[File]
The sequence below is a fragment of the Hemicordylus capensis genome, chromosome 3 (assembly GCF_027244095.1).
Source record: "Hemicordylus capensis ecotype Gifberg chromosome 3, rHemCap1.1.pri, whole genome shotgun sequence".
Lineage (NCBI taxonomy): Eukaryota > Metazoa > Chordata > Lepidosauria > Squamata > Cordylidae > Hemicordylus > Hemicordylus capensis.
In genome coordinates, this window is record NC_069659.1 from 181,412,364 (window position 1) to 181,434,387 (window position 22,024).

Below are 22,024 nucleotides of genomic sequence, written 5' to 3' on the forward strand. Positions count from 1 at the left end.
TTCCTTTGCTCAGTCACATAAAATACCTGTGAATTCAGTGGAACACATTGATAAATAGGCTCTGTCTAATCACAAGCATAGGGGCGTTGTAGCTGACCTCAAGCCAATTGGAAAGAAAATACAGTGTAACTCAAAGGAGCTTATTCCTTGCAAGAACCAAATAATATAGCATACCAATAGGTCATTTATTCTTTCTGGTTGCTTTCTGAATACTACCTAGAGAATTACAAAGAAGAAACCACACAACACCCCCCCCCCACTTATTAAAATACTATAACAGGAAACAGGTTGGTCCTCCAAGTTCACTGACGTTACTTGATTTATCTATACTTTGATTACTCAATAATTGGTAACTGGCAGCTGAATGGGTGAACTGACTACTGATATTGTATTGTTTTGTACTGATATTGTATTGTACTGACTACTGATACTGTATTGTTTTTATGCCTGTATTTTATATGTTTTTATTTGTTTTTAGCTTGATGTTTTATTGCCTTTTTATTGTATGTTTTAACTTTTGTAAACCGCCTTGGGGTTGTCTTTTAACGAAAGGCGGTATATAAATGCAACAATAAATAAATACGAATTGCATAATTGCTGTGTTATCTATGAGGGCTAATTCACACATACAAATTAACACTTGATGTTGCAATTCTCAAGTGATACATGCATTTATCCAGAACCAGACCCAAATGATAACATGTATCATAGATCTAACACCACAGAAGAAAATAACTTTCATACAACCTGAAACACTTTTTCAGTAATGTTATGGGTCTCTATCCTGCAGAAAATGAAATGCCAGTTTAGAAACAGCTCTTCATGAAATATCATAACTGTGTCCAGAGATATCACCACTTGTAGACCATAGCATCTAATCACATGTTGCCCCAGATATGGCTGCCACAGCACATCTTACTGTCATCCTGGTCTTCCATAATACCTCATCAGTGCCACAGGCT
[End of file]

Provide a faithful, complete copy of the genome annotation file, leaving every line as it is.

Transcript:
The sequence below is a fragment of the Hemicordylus capensis genome, chromosome 3 (assembly GCF_027244095.1).
Source record: "Hemicordylus capensis ecotype Gifberg chromosome 3, rHemCap1.1.pri, whole genome shotgun sequence".
Lineage (NCBI taxonomy): Eukaryota > Metazoa > Chordata > Lepidosauria > Squamata > Cordylidae > Hemicordylus > Hemicordylus capensis.
In genome coordinates, this window is record NC_069659.1 from 181,412,364 (window position 1) to 181,434,387 (window position 22,024).

Below are 22,024 nucleotides of genomic sequence, written 5' to 3' on the forward strand. Positions count from 1 at the left end.
TTCCTTTGCTCAGTCACATAAAATACCTGTGAATTCAGTGGAACACATTGATAAATAGGCTCTGTCTAATCACAAGCATAGGGGCGTTGTAGCTGACCTCAAGCCAATTGGAAAGAAAATACAGTGTAACTCAAAGGAGCTTATTCCTTGCAAGAACCAAATAATATAGCATACCAATAGGTCATTTATTCTTTCTGGTTGCTTTCTGAATACTACCTAGAGAATTACAAAGAAGAAACCACACAACACCCCCCCCCCACTTATTAAAATACTATAACAGGAAACAGGTTGGTCCTCCAAGTTCACTGACGTTACTTGATTTATCTATACTTTGATTACTCAATAATTGGTAACTGGCAGCTGAATGGGTGAACTGACTACTGATATTGTATTGTTTTGTACTGATATTGTATTGTACTGACTACTGATACTGTATTGTTTTTATGCCTGTATTTTATATGTTTTTATTTGTTTTTAGCTTGATGTTTTATTGCCTTTTTATTGTATGTTTTAACTTTTGTAAACCGCCTTGGGGTTGTCTTTTAACGAAAGGCGGTATATAAATGCAACAATAAATAAATACGAATTGCATAATTGCTGTGTTATCTATGAGGGCTAATTCACACATACAAATTAACACTTGATGTTGCAATTCTCAAGTGATACATGCATTTATCCAGAACCAGACCCAAATGATAACATGTATCATAGATCTAACACCACAGAAGAAAATAACTTTCATACAACCTGAAACACTTTTTCAGTAATGTTATGGGTCTCTATCCTGCAGAAAATGAAATGCCAGTTTAGAAACAGCTCTTCATGAAATATCATAACTGTGTCCAGAGATATCACCACTTGTAGACCATAGCATCTAATCACATGTTGCCCCAGATATGGCTGCCACAGCACATCTTACTGTCATCCTGGTCTTCCATAATACCTCATCAGTGCCACAGGCT